A quarter of the Habs’ season has already passed us by. Optimism hardly abounds
when we talk about the team and, with a mediocre 9-11 record, there is no reason
it should. What conclusions can we draw now that we have hit the 20 game mark?
Like any team hovering around .500, there are some positives. However, for the
moment, the negatives far outweigh the positives.
The team tends to start its games in a dreadful
manner. The team is 22nd in goals scored in the first period with
only 11 so far while, in contrast, they are 4th in goals allowed in
the first with 19. The team has dug itself into a hole early far too many times
this year and that, perhaps more than anything, has hampered them. Save for the
game against Nashville, which was an unqualified disaster, the team has had a
propensity to battle harder in the latter periods. Sadly, the early deficits
combined with anemic scoring means it is nearly impossible for this squad to
stage any sort of comeback.
And that, the lack of balanced scoring, is
another prominent issue facing the new look Canadiens. While the first line has
been threatening in most games, they have yet to produce consistently and
profusely. Scott Gomez, the team’s highest paid player, has only 11 points thus
far. To put that in perspective, that is only one more than Glen Metropolit, who
has been a very pleasant surprise this year. Of course save for him and leading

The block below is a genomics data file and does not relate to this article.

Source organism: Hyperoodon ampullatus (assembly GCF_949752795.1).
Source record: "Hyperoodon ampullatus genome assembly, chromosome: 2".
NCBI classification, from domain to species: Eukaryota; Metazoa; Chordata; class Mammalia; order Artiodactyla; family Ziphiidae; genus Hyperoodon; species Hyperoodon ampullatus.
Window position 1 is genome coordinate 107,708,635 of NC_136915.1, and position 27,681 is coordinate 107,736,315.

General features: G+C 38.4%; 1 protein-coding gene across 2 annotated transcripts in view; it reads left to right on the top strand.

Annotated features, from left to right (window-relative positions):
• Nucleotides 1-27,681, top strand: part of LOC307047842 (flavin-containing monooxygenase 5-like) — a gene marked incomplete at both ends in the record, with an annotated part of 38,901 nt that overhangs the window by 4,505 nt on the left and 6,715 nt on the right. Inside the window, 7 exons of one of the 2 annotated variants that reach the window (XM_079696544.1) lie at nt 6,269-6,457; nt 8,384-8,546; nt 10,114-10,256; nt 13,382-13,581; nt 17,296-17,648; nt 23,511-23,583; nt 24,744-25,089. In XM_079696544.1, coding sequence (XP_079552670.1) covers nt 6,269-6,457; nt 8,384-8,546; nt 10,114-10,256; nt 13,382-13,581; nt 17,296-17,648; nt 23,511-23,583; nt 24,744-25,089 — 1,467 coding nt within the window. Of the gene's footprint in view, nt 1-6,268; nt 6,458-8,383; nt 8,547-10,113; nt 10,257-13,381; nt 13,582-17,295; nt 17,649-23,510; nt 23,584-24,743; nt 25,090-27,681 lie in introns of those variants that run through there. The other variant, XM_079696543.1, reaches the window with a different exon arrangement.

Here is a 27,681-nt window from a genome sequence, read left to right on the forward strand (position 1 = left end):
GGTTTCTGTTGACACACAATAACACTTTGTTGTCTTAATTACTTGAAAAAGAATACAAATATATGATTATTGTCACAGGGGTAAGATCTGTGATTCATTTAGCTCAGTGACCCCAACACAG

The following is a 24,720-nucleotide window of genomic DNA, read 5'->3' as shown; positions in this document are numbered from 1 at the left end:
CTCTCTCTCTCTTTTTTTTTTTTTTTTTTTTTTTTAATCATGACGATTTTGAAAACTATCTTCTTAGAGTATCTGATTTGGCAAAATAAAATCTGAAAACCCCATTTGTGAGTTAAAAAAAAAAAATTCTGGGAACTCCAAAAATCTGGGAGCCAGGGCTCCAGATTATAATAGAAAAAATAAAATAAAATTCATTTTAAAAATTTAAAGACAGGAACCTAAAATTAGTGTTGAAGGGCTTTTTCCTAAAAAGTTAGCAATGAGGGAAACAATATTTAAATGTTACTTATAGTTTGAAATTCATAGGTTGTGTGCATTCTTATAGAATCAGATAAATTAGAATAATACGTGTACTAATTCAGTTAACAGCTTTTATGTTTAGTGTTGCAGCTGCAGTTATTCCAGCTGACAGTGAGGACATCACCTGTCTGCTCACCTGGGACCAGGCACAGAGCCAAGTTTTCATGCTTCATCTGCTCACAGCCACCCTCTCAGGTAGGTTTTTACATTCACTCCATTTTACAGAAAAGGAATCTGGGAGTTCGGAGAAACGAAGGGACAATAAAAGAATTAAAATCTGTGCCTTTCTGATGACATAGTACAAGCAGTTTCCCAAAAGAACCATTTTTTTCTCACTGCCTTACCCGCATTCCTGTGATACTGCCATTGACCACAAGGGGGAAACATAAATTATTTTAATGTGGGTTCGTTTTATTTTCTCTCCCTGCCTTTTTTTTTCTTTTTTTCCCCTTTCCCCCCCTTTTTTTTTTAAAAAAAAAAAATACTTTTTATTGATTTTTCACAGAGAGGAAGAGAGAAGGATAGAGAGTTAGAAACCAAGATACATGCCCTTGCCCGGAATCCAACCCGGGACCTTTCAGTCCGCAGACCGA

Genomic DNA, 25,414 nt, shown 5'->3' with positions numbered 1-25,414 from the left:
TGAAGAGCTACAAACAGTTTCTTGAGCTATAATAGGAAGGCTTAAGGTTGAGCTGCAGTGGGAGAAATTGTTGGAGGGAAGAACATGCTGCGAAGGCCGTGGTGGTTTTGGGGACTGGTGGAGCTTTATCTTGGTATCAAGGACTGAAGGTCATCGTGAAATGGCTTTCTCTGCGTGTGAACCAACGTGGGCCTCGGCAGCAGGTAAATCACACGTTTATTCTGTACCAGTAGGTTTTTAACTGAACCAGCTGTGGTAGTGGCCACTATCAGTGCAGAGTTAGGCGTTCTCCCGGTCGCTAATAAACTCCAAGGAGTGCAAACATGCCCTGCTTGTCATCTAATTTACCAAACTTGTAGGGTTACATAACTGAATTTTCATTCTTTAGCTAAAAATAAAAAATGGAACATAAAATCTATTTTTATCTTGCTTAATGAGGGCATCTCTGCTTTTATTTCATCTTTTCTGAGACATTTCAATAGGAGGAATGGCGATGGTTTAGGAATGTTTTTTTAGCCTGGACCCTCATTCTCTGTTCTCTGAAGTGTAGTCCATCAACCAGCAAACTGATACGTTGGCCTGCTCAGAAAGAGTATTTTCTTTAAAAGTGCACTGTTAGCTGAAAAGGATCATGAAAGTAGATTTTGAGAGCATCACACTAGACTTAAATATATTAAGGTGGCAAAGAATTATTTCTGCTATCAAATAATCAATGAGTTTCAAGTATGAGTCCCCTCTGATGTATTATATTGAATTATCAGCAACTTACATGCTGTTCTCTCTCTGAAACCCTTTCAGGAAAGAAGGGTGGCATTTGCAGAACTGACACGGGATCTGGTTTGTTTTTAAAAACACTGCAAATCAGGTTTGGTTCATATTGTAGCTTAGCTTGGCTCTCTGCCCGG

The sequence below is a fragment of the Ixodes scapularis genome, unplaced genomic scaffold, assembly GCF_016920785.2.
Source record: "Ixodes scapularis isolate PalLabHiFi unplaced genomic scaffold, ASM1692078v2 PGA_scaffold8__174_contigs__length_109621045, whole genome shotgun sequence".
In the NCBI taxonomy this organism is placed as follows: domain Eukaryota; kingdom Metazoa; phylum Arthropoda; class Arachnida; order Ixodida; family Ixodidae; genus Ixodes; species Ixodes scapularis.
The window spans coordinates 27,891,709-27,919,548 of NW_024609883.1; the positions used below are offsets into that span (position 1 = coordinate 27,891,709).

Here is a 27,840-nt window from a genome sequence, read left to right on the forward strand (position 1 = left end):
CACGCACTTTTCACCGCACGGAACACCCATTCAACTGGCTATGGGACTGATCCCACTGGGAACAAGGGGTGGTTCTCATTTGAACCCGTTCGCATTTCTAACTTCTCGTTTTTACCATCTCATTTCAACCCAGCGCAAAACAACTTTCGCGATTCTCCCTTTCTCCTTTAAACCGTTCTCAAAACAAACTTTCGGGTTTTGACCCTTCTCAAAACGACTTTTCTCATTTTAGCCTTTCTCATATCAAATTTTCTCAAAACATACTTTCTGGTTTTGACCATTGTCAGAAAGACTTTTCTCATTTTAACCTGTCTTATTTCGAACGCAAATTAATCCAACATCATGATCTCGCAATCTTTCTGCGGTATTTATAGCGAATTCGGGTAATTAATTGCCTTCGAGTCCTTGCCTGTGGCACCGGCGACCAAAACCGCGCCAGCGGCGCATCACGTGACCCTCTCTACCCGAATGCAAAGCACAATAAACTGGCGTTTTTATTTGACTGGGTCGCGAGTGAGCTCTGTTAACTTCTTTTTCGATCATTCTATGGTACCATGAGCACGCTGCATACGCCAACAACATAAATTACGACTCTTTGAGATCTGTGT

scorer Tomas Plekanec, there is a complete absence of secondary scoring on the
team. Young veterans such as Kostitsyn, Latendresse, D’Agostini and Pacioretty
seem snake bitten and a tad confused on the ice. Jacques Martin’s reputation of
developing young players has yet to pan out in Montreal.
Finally, there is the obvious issue of injuries
to Markov, O’Byrne and Gill. With all the added ice time, Hamrlik and Spacek
have started to look tired. Leach, Bergeron and Carle aren’t bad, but too much
is being asked of them as well. And the forwards do not support their defensemen
enough. How many times have we seen the backline unable to make a good first
pass because the forwards are so far away?
Eric Engels, a Habs writer whom I greatly
respect, asks, “how many more embarrassments can they afford before drastic
changes are made?” This statement reflects the general sentiment of Montreal
fans who are clamouring for change in order to repair the team, which decidedly
seems to be in a bit of disarray at the moment. I would answer that, on the
contrary, after a summer chock-full of changes, stability is what is needed at
the moment. Roll the same lines and pairings for more than two games in a row
and let some chemistry develop. By always changing the line combinations it
sends the message that, if your line is not producing, it is not your fault but
While some will say I am wearing rose coloured
glasses, if the team can build a consistent winning identity over the next 40
games, they may actually prove to be a dangerous opponent. Think back to
2000-01, when the team suddenly witnessed the returns of Souray and Koivu, the
complexion of the team changed dramatically. If this team starts playing to it
potential, the return of Markov and the other injured players won’t be viewed as
salvation but rather a bonus.